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In Māori mythology, Nuku-mai-tore are forest-dwelling spirits that sit upon the branches of trees or on parasitical plants such as wharawhara and kiekie plants.


Accounts differ as to their appearance. One legend says they had large chests and waists, but little heads; another text gives "no head, chest and waist only." A third says that their arms and legs were so short that they seemed to have no limbs at all, but waved their hands close to their bodies. All offspring of the nuku-mai-tore are delivered by Caesarean section, guaranteed to kill the mother.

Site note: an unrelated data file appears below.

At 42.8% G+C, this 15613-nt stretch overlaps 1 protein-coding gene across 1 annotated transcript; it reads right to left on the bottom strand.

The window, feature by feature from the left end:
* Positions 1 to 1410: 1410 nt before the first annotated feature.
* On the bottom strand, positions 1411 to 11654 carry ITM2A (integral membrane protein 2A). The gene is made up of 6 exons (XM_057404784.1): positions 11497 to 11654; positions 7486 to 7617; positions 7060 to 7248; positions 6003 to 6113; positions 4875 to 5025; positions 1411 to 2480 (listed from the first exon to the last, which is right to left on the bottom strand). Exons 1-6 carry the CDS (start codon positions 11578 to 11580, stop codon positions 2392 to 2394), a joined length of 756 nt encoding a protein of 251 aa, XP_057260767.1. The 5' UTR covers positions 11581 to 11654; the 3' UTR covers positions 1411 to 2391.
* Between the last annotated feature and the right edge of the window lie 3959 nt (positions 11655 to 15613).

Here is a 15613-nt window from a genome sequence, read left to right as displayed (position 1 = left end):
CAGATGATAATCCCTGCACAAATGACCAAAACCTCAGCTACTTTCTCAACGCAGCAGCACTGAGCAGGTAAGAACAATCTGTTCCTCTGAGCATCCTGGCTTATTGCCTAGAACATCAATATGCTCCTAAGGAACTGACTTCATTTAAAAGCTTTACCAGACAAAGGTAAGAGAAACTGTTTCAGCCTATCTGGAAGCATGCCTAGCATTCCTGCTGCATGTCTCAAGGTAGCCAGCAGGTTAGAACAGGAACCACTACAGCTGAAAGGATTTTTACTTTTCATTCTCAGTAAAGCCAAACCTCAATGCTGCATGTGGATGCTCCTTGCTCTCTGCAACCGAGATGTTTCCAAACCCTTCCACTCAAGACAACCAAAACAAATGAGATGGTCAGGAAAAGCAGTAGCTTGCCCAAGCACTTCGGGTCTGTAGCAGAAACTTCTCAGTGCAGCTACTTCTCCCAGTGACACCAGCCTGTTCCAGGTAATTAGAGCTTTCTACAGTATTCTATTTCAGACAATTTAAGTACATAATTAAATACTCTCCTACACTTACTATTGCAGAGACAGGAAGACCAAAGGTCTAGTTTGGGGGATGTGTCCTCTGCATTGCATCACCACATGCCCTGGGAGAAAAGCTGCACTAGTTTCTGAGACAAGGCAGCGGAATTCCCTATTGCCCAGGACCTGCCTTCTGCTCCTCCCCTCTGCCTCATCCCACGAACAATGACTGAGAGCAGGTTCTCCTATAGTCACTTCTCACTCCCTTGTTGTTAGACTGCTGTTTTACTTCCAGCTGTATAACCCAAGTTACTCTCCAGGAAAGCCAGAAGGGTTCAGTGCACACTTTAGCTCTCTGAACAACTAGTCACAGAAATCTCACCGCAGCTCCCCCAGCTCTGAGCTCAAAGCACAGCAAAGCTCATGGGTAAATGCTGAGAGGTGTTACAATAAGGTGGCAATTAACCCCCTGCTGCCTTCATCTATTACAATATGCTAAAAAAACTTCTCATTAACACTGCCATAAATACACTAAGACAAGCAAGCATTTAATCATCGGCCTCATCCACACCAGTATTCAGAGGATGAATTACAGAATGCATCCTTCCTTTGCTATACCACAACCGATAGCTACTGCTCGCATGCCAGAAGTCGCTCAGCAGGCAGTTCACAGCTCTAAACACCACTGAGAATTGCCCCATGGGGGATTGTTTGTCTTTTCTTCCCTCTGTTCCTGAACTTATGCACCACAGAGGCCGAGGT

The legendary human adventurer Tura married one of their race, a woman named Turaki-hau. Tura joins Whiro's canoe party, but when it enters a whirlpool he catches the overhanging boughs of a tree and lives among the Nuku-mai-tore, to whom he teaches the use of fire, the art of cooking, and the natural way of childbirth together with the ceremonies attending to the birth of a child.

The Nuku-mai-tore were seen also by Pungarehu and his friend Koko-muka-hau-nei, who were driven to foreign lands by a storm. Pungarehu cooked some whale's flesh as food for these fairies, and killed a pouakai (man-eating bird) with his stone axe.